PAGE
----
**Calculate the test statistic:** \(\chi^{2} = 12.99\) (calculator or computer)

**Distribution for the test: **\(\chi^{2}_{4}\)

\[df = (3 \text{ columns} – 1)(3 \text{ rows} – 1) = (2)(2) = 4 \nonumber\]

**Graph:**

**Probability statement:** \(p\text{-value} = P(\chi^{2} > 12.99) = 0.0113\)

**Compare **\(\alpha\)** and the **\(p\text{-value}\)**:** Since no \(\alpha\) is given, assume \(\alpha = 0.05\). \(p\text{-value} = 0.0113\). \(\alpha > p\text{-value}\).

**Make a decision:** Since \(\alpha > p\text{-value}\), reject \(H_{0}\). This means that the factors are not independent.

**Conclusion:** At a 5% level of significance, from the data, there is sufficient evidence to conclude that the number of hours volunteered and the type of volunteer are dependent on one another.

For the example in Table, if there had been another type of volunteer, teenagers, what would the degrees of freedom be?

Example \(\PageIndex{3}\)

De Anza College is interested in the relationship between anxiety level and the need to succeed in school. A random sample of 400 students took a test that measured anxiety level and need to succeed in school. Table shows the results. De Anza College wants to know if anxiety level and need to succeed in school are independent events.

Need to Succeed in School |
HighAnxiety |
Med-highAnxiety |
MediumAnxiety |
Med-lowAnxiety |
LowAnxiety |
Row Total |
---|---|---|---|---|---|---|

High Need | 35 | 42 | 53 | 15 | 10 | 155 |

Medium Need | 18 | 48 | 63 | 33 | 31 | 193 |

Low Need | 4 | 5 | 11 | 15 | 17 | 52 |

Column Total | 57 | 95 | 127 | 63 | 58 | 400 |

- How many high anxiety level students are expected to have a high need to succeed in school?
- If the two variables are independent, how many students do you expect to have a low need to succeed in school and a med-low level of anxiety?
- \(E = \frac{(\text{row total})(\text{column total})}{\text{total surveyed}} =\) ________
- The expected number of students who have a med-low anxiety level and a low need to succeed in school is about ________.

**Solution**

a. The column total for a high anxiety level is 57. The row total for high need to succeed in school is 155. The sample size or total surveyed is 400.

\[E = \frac{(\text{row total})(\text{column total})}{\text{total surveyed}} = \frac{155 \cdot 57}{400} = 22.09\]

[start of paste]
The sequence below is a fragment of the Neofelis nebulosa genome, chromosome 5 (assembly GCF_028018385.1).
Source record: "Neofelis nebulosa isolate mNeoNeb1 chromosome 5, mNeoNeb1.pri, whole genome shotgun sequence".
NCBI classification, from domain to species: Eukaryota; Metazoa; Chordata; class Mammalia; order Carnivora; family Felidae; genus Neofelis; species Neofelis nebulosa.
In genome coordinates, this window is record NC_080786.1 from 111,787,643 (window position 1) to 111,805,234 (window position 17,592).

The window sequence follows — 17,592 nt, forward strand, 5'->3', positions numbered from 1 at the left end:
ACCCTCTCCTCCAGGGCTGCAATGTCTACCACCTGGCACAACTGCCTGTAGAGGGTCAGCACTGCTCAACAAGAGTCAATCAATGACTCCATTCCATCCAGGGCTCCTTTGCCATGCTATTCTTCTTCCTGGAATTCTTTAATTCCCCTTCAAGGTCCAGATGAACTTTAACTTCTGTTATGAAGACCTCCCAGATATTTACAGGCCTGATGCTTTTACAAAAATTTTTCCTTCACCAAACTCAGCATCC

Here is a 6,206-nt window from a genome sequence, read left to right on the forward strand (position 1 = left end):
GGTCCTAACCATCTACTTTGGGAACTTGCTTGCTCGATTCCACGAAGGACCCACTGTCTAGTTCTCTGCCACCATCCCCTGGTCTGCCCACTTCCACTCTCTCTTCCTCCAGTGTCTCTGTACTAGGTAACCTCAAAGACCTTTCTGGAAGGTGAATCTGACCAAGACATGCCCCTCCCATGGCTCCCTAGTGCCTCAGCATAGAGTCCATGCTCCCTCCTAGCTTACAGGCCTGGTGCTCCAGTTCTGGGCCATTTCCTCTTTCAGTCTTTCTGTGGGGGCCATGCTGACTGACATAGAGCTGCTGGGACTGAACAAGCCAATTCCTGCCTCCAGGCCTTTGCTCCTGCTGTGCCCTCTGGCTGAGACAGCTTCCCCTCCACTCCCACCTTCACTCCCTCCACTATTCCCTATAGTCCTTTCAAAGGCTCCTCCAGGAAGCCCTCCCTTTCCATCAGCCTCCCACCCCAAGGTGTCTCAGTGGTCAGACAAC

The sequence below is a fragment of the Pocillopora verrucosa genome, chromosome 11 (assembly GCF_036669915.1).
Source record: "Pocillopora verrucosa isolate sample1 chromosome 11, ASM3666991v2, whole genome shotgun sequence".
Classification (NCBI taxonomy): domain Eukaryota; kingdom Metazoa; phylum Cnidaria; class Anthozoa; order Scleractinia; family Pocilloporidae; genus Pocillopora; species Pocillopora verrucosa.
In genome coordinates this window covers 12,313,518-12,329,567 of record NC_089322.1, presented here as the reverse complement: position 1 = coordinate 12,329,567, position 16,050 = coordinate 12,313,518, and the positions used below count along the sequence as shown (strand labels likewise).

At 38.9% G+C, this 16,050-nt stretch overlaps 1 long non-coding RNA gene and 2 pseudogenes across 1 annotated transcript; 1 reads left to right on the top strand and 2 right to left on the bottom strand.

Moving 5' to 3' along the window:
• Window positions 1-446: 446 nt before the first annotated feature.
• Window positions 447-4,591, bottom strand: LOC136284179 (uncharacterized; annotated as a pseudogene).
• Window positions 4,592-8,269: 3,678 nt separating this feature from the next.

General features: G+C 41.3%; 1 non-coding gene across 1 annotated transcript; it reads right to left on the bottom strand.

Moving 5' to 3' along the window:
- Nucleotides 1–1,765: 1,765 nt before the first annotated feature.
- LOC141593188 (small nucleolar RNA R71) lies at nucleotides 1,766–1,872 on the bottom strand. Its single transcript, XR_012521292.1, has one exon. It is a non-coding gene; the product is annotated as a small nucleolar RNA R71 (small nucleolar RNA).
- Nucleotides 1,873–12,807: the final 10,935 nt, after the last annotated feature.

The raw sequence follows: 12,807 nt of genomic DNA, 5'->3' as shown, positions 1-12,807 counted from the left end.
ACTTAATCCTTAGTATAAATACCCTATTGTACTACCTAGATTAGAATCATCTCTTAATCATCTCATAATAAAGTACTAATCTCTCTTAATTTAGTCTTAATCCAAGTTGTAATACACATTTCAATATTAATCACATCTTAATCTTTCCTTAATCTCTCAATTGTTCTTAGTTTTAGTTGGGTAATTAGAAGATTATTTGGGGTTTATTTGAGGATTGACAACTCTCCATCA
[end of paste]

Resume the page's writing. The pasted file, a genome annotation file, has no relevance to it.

The expected number of students who have a high anxiety level and a high need to succeed in school is about 22.

b. The column total for a med-low anxiety level is 63. The row total for a low need to succeed in school is 52. The sample size or total surveyed is 400.

c. \(E = \frac{(\text{row total})(\text{column total})}{\text{total surveyed}} = 8.19\)

d. 8

## WeBWorK Problems

Query \(\PageIndex{1}\)

Query \(\PageIndex{2}\)

Query \(\PageIndex{3}\)

Query \(\PageIndex{4}\)

## References

- DiCamilo, Mark, Mervin Field, “Most Californians See a Direct Linkage between Obesity and Sugary Sodas. Two in Three Voters Support Taxing Sugar-Sweetened Beverages If Proceeds are Tied to Improving School Nutrition and Physical Activity Programs.” The Field Poll, released Feb. 14, 2013. Available online at field.com/fieldpollonline/sub...rs/Rls2436.pdf (accessed May 24, 2013).
- Harris Interactive, “Favorite Flavor of Ice Cream.” Available online at http://www.statisticbrain.com/favori...r-of-ice-cream (accessed May 24, 2013)
- “Youngest Online Entrepreneurs List.” Available online at http://www.statisticbrain.com/younge...repreneur-list (accessed May 24, 2013).

## Review

To assess whether two factors are independent or not, you can apply the test of independence that uses the chi-square distribution. The null hypothesis for this test states that the two factors are independent. The test compares observed values to expected values. The test is right-tailed. Each observation or cell category must have an expected value of at least 5.

## Formula Review

Test of Independence

- The number of degrees of freedom is equal to \((\text{number of columns - 1})(\text{number of rows - 1})\).
- The test statistic is \(\sum_{(i \cdot j)} \frac{(O-E)^{2}}{E}\) where \(O =\) observed values, \(E =\) expected values, \(i =\) the number of rows in the table, and \(j =\) the number of columns in the table.
- If the null hypothesis is true, the expected number \(E = \frac{(\text{row total})(\text{column total})}{\text{total surveyed}}\).

## Glossary

- Contingency Table
- a table that displays sample values for two different factors that may be dependent or contingent on one another; it facilitates determining conditional probabilities.